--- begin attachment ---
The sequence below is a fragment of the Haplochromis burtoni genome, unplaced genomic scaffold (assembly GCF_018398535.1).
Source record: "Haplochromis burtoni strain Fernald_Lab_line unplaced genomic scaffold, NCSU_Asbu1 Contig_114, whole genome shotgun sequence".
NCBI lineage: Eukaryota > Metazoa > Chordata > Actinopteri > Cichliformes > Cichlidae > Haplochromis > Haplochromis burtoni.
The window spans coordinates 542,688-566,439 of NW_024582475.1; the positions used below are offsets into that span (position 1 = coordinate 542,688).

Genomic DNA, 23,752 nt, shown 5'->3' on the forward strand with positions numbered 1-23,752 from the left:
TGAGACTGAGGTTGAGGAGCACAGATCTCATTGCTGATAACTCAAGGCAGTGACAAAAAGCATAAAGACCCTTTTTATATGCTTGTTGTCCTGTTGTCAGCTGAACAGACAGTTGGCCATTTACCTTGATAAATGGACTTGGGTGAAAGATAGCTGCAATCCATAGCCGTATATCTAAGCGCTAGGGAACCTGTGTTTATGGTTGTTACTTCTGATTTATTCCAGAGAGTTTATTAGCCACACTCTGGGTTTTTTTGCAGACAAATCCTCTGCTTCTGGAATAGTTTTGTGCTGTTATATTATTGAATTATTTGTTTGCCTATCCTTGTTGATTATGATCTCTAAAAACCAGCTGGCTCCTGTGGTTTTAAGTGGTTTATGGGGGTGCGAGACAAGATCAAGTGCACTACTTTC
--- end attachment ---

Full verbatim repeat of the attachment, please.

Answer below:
The sequence below is a fragment of the Haplochromis burtoni genome, unplaced genomic scaffold (assembly GCF_018398535.1).
Source record: "Haplochromis burtoni strain Fernald_Lab_line unplaced genomic scaffold, NCSU_Asbu1 Contig_114, whole genome shotgun sequence".
NCBI lineage: Eukaryota > Metazoa > Chordata > Actinopteri > Cichliformes > Cichlidae > Haplochromis > Haplochromis burtoni.
The window spans coordinates 542,688-566,439 of NW_024582475.1; the positions used below are offsets into that span (position 1 = coordinate 542,688).

Genomic DNA, 23,752 nt, shown 5'->3' on the forward strand with positions numbered 1-23,752 from the left:
TGAGACTGAGGTTGAGGAGCACAGATCTCATTGCTGATAACTCAAGGCAGTGACAAAAAGCATAAAGACCCTTTTTATATGCTTGTTGTCCTGTTGTCAGCTGAACAGACAGTTGGCCATTTACCTTGATAAATGGACTTGGGTGAAAGATAGCTGCAATCCATAGCCGTATATCTAAGCGCTAGGGAACCTGTGTTTATGGTTGTTACTTCTGATTTATTCCAGAGAGTTTATTAGCCACACTCTGGGTTTTTTTGCAGACAAATCCTCTGCTTCTGGAATAGTTTTGTGCTGTTATATTATTGAATTATTTGTTTGCCTATCCTTGTTGATTATGATCTCTAAAAACCAGCTGGCTCCTGTGGTTTTAAGTGGTTTATGGGGGTGCGAGACAAGATCAAGTGCACTACTTTC